# What is an Overpotential?

When two or more complementary processes such as those illustrated for zinc in air-free hydrochloric acid, for magnesium in neutral water, or for zinc in aerated hydrochloric acid occur over a single metallic surface, the corrosion potential that results from this situation is a compromise between the various equilibrium potentials of all the anodic and cathodic reactions involved. The difference between the resultant potential (E) and each individual reaction equilibrium potential (Eeq) is called polarization and quantified in terms of an overpotential (h) as in equation:

The polarization is said to be either anodic, when the anodic processes on the electrode are accelerated by changing the specimen potential in the positive (noble) direction or cathodic when the cathodic processes are accelerated by moving the potential in the negative (active) direction. There are three distinct types of polarization and these are additive, as expressed in equation:

where:

hact is the activation overpotential, a complex function describing the charge transfer kinetics of an electrochemical reaction. hact is always present and mostly dominant at small polarization currents or voltages;

hconc is the concentration overpotential, a function describing the mass transport limitations associated with electrochemical processes. hconc is predominant at larger polarization currents or voltages;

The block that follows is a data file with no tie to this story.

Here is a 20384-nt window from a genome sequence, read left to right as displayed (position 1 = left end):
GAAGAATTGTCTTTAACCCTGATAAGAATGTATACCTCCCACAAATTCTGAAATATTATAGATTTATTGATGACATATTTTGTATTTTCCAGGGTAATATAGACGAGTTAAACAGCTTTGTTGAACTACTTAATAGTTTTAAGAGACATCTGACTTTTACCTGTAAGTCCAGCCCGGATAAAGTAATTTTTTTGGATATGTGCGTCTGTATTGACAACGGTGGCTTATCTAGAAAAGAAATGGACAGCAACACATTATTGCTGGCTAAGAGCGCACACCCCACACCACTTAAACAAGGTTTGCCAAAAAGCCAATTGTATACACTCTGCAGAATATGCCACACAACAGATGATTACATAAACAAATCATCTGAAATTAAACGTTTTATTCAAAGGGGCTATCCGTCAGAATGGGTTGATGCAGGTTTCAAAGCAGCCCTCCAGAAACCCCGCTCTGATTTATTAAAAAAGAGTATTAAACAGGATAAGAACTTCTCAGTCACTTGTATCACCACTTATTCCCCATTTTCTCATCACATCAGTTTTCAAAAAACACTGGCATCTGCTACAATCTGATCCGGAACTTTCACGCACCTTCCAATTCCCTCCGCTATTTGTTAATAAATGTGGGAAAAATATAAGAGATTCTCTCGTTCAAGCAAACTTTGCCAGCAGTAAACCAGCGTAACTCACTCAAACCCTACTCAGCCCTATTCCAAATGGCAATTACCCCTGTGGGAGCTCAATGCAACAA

iR is the ohmic drop. This function takes into account the electrolytic resistivity of an environment when the anodic and cathodic elements of a corrosion reaction are separated by this environment while still electrically coupled.

Example problem 5.1

What is the relation between the overpotential and standard potential of an electrochemical reaction?

Example problem 5.2

What is the relation between polarization and overpotential?

Activation polarization is usually the controlling factor during corrosion in strong acids. Concentration polarization usually predominates when the concentration of the active species is low; for example, in dilute acids or in aerated waters where the active component, dissolved oxygen, is only present at very low levels. The ohmic drop will become an extremely important factor when studying corrosion phenomena for which there is a clear separation of the anodic and cathodic corrosion sites, e.g. crevice corrosion. The ohmic drop is also an important variable in the application of protective methods such as anodic and cathodic protection that force a potential shift of the protected structure by passing a current in the environment.

Knowing the kind of polarization which is occurring can be very helpful, since it allows an assessment of the determining characteristics of a corroding system. For example, if corrosion is controlled by concentration polarization, then any change that increases the diffusion rate of the active species (e.g., oxygen) will also increase the corrosion rate. In such a system, it would therefore be expected that agitating the liquid or stirring it would tend to increase the corrosion rate of the metal. However, if a corrosion reaction is activation controlled then stirring or agitation will have no effect on the corrosion rate.

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